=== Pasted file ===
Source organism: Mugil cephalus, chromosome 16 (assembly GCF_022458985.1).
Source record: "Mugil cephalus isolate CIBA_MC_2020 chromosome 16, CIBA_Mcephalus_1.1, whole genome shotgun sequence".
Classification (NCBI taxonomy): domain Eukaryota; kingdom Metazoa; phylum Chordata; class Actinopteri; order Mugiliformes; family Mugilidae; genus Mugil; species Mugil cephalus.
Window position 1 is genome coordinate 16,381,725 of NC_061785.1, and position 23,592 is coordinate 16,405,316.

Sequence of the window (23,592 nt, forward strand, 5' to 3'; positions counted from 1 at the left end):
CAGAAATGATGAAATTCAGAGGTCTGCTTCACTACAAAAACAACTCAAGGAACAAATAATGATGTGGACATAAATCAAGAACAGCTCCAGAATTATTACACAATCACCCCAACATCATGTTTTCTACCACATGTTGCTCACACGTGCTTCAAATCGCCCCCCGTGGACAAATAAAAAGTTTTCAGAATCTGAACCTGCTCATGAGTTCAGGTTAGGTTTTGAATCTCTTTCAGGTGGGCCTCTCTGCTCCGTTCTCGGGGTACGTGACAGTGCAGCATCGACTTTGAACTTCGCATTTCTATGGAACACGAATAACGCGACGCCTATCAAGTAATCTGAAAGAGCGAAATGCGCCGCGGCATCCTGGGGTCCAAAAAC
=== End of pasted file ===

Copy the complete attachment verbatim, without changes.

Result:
Source organism: Mugil cephalus, chromosome 16 (assembly GCF_022458985.1).
Source record: "Mugil cephalus isolate CIBA_MC_2020 chromosome 16, CIBA_Mcephalus_1.1, whole genome shotgun sequence".
Classification (NCBI taxonomy): domain Eukaryota; kingdom Metazoa; phylum Chordata; class Actinopteri; order Mugiliformes; family Mugilidae; genus Mugil; species Mugil cephalus.
Window position 1 is genome coordinate 16,381,725 of NC_061785.1, and position 23,592 is coordinate 16,405,316.

Sequence of the window (23,592 nt, forward strand, 5' to 3'; positions counted from 1 at the left end):
CAGAAATGATGAAATTCAGAGGTCTGCTTCACTACAAAAACAACTCAAGGAACAAATAATGATGTGGACATAAATCAAGAACAGCTCCAGAATTATTACACAATCACCCCAACATCATGTTTTCTACCACATGTTGCTCACACGTGCTTCAAATCGCCCCCCGTGGACAAATAAAAAGTTTTCAGAATCTGAACCTGCTCATGAGTTCAGGTTAGGTTTTGAATCTCTTTCAGGTGGGCCTCTCTGCTCCGTTCTCGGGGTACGTGACAGTGCAGCATCGACTTTGAACTTCGCATTTCTATGGAACACGAATAACGCGACGCCTATCAAGTAATCTGAAAGAGCGAAATGCGCCGCGGCATCCTGGGGTCCAAAAAC